If you read "the business section" or invest in a "portfolio" or are a member of or have ever gotten into an argument with a member of "the Republican Party," you're probably familiar with the argument that corporations have a moral and legal duty to act solely to grow their value for their own shareholders. If you are not a corporation's shareholder, in other words, it has no duty to do shit for you. Now, this idea is being challenged. BUT: should it be?
Jesse Eisinger of ProPublica has written an overview of the debate surrounding The Shareholder Value Myth, a new book by Cornell professor Lynn Stout. In it, she argues that the idea that corporations are solely beholden to making money for shareholders is a harmful myth.
Instead, as Ms. Stout explains, what the law actually says is that shareholders are more like contractors, similar to debtholders, employees and suppliers. Directors are not obligated to give them any and all profits, but may allocate the money in the best way they see fit. They may want to pay employees more or invest in research. Courts allow boards leeway to use their own judgments.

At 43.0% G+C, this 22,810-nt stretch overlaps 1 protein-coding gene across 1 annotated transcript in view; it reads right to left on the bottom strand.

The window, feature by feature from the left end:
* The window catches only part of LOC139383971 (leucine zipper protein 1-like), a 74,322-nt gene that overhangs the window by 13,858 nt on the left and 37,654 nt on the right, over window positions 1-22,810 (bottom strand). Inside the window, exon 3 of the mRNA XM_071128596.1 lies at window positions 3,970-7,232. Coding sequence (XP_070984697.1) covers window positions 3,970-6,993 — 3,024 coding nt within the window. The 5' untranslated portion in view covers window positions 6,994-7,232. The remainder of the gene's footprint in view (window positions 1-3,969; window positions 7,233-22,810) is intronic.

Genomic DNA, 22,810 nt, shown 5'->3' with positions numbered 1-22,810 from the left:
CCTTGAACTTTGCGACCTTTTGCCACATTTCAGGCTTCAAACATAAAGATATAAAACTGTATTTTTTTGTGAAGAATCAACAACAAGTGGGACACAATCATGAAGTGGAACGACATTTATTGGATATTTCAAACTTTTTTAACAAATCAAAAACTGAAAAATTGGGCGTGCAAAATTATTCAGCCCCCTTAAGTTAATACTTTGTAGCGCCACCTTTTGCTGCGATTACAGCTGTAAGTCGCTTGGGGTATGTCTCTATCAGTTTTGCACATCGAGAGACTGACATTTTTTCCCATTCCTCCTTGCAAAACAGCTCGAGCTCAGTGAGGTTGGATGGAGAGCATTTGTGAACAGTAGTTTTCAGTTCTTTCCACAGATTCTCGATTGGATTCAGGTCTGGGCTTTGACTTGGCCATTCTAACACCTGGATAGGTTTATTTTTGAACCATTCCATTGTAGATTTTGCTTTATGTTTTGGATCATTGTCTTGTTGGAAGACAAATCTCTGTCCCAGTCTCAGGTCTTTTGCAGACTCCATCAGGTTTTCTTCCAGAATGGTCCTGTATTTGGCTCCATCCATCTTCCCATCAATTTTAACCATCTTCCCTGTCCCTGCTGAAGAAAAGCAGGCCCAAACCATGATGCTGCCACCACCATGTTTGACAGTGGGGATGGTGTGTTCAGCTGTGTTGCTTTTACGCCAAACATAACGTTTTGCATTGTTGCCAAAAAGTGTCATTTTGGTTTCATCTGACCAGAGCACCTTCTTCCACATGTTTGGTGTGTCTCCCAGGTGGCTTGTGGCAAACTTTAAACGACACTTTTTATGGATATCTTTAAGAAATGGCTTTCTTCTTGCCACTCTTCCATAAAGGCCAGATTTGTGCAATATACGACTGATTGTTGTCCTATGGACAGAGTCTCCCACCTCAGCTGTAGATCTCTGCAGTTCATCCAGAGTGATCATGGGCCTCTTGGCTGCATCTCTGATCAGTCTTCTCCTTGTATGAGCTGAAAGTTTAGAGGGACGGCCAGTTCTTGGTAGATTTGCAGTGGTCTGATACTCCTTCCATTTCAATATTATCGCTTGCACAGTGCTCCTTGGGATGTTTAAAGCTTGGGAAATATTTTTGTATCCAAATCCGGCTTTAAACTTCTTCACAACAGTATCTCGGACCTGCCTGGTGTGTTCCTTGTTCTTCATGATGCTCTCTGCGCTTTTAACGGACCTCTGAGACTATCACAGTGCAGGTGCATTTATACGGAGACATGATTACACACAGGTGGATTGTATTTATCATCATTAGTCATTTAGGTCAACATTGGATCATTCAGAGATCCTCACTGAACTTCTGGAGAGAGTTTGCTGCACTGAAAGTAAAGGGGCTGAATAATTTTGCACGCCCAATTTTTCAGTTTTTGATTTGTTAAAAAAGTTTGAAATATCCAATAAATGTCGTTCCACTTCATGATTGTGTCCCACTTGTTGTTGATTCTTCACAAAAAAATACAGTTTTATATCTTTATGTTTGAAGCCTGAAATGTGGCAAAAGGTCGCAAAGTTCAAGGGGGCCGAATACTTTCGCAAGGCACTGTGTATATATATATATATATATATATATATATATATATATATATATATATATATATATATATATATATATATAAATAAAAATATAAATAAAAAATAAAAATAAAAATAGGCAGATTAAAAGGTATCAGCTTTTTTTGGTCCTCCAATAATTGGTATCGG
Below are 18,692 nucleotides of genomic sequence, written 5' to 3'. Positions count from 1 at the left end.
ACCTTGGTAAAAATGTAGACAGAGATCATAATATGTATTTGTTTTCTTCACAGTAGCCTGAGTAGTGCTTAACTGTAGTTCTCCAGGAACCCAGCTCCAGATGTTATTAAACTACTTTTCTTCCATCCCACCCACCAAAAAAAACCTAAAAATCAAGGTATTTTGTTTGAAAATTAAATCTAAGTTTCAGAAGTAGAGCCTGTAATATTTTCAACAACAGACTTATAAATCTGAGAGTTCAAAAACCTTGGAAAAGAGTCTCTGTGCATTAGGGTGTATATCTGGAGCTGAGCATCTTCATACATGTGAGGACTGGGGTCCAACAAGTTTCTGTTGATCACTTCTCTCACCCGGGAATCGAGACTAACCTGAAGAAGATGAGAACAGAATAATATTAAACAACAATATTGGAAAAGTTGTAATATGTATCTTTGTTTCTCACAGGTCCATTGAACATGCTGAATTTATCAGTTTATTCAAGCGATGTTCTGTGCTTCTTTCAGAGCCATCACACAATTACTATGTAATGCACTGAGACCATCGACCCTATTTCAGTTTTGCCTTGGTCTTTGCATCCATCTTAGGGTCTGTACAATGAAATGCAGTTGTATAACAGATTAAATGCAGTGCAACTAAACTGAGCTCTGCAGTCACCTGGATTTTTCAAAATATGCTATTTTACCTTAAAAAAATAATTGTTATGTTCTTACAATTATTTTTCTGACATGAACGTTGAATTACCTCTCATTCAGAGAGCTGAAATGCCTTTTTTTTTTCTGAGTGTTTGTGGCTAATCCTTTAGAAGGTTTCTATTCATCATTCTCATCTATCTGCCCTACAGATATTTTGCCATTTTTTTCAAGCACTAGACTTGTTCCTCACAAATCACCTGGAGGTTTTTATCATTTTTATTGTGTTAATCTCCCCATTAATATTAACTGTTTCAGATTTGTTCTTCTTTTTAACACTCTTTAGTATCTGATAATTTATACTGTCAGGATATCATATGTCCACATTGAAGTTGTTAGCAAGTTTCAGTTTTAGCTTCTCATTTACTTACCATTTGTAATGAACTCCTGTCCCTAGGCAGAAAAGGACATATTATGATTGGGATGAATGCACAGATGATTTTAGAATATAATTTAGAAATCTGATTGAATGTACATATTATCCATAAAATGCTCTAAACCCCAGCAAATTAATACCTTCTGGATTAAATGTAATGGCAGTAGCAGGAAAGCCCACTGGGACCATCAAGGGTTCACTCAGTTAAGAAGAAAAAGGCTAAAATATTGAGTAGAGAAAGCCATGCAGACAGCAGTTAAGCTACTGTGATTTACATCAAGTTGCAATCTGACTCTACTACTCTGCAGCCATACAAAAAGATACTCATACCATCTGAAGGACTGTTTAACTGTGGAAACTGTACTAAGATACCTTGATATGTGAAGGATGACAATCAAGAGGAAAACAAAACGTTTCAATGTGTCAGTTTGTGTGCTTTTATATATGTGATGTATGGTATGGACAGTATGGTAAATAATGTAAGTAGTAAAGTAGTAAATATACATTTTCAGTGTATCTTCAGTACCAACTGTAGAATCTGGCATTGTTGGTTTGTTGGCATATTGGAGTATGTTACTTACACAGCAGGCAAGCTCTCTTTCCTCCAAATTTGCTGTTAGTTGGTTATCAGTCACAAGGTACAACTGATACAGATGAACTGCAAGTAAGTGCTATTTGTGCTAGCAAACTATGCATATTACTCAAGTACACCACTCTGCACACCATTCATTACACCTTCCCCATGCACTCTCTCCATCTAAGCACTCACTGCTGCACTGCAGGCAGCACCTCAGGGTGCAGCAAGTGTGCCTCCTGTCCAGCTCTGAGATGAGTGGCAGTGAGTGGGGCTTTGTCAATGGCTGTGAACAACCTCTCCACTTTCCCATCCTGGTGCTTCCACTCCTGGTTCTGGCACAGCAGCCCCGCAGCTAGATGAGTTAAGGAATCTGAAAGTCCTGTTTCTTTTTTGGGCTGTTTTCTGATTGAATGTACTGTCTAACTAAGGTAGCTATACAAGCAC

Stout argues that the primacy of shareholders is really applicable only to bankruptcy cases, and has been wildly expanded past its intended boundaries. She favors giving more power to corporate managers, freeing them to make moves that may harm the stock price in the short run but will benefit the company in the long run. But others say that minimizing shareholder power will only lead to more abuse and self-dealing by corporate insiders.
THE QUESTION: Does today's "shareholder value first" paradigm make corporations worse citizens of the world? Or better? And will giving more power to corporate managers help the companies themselves, society at large, or neither? I am genuinely curious. If anyone has expertise in this area, please leave your thoughts below. Together, we'll solve this problem of "stupid asshole corporations."
[Dealbook. Photo: AP. DISCLAIMER: I usually hate this sort of "What do you think?" blog post. It's like, hey, you're the writer, why you don't you tell me, asshole? Right? But we have this new billion-dollar
post system down below, so let's use it—on something fiduciary.]